The majority of PSE students have grown up with illegal downloading, where the financial value of intellectual property and digital entertainment has been seriously eroded by consumers (look no further than the recording industry). It’s so easy to do and the urge to save a buck or two is powerful.
You’re native to the world of constant information, social media, fake news and employment instability. You’re staring down 1,000 job opportunities in a sea of what feels like none at all. The famed linear career ladders of your parents and grandparents just don’t appeal. But they still want you to find one.
As the higher ed landscape shifts away from traditional lecturing methods, teachers are in need of new resources that will complement existing course materials, and will help the modern day professor deliver concepts and curriculum in a different and unique way.
Currently, 4.5 million students in higher ed are studying outside of their home country, a number that has doubled in the last decade. Student expectations are rising. Students want to see more pathways and more global opportunities that will push them out of their comfort zone and prepare them for a successful career.
What do students say about your school when you’re not in the room?
Every PSE marketing professional knows that when it comes to a school’s reputation, it’s not what you hear students saying that counts. It’s what you overhear them saying.
With the shifting higher ed landscape and the growing demand for more hands-on experience, professors are looking for innovative teaching methods to bring lessons, theories, and concepts alive and to equip students with the tools to face the real-world head on after graduation.
Across Canada, universities and colleges are partnering to give students the opportunity to have a postsecondary education that includes experience from both types of institutions. Many of these arrangements go by different names—2+2 pathways, diploma-degree pathways, etc.—but what they all have in common is the opportunity they offer students to enjoy the unique benefits of both college and university through a clearly defined pathway.
Not that long ago, students might have decided which institution to attend and then choose which program they wanted to study at that school. Now, though, students face mounting pressure to make the right choice when selecting a program, and in many cases, this will lead students to choose their program first and later decide which school has the best reputation in their program area.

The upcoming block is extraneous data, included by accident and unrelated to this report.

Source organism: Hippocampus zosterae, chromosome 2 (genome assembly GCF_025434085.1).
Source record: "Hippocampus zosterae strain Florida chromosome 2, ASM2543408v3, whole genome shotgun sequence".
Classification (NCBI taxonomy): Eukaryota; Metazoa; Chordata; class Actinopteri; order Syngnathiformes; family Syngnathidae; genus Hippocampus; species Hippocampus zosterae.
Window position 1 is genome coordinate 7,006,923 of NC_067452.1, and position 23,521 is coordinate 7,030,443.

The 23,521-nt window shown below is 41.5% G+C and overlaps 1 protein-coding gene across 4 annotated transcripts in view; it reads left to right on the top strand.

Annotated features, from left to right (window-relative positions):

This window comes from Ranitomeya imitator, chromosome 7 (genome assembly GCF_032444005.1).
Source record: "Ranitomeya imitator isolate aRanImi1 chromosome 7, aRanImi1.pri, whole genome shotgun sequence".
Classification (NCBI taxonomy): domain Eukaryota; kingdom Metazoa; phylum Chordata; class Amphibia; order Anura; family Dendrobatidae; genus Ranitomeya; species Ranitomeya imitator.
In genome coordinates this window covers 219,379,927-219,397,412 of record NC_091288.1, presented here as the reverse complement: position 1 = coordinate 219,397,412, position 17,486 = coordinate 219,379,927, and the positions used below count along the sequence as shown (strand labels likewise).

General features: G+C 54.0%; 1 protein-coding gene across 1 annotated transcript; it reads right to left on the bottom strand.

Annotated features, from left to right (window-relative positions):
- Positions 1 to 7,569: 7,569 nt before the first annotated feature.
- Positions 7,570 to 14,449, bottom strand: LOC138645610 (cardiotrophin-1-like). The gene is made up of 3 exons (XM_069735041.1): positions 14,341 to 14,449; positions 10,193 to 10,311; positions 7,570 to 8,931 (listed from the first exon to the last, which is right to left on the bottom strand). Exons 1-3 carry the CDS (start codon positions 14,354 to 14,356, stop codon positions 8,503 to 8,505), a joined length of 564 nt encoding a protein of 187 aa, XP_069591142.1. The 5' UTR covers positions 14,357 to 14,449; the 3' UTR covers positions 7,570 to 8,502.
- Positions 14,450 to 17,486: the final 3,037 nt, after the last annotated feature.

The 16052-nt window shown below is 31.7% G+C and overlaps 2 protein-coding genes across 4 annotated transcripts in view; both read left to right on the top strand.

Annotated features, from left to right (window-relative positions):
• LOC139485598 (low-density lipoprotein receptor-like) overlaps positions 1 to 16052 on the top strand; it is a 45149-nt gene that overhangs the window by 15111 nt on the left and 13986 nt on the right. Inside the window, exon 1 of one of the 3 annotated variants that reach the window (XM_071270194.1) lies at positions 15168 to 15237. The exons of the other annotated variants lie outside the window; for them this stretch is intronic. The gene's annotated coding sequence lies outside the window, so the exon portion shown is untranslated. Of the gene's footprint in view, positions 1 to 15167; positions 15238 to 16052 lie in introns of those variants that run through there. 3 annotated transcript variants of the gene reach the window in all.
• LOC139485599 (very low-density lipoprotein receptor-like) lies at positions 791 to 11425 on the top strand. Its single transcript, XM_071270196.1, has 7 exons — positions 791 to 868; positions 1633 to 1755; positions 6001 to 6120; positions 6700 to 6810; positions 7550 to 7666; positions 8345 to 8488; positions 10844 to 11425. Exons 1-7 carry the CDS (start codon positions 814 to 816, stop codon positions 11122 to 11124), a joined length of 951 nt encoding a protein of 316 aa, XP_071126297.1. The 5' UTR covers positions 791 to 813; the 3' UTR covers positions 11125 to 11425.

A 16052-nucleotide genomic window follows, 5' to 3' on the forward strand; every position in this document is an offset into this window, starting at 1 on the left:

Going forward, it is essential that we see career development as an integral part of the academic mission of PSE. The most important challenge now is to develop the theoretical and pedagogical framework to guide institutional strategy and program development within this new paradigm.
As online course delivery continues to grow, these positions are becoming more common, and the occasional email to people around the academy is becoming a less reliable way of finding someone in time to run the course.
What makes for a fulfilling workplace? It all starts with feeling as though you’re having an impact, that you’re making a difference at your institution. But is it really possible to create a space where everyone—regardless of their experience, seniority, or skill set—feels like they’re making a difference?
New school. New city. New structure.
It can all feel so daunting. Especially if you're 18 years old, not really sure what program you should be in and unprepared for the demands of what your new post-secondary education reality truly is.
Do your school's entrance scholarships have any actual effect on students' enrolment choices? Ask around and you'll find many PSE professionals who aren't sure about how to answer this. And when you ask them whether they'd be willing to claw back or redistribute these awards in any way, you'll often see hesitation in their faces.
Every day, more students are hearing about how they will likely have many careers in their lifetime that span multiple sectors. Those who enter college or university expecting to train for a specific career, and then be in that career for the rest of their working lives, are part of a shrinking minority.
What capability do all our graduates need if they're going to engage effectively with innovation in the workplace? Can elements of this capability be adapted to enhance their roles as community members and global citizens as well?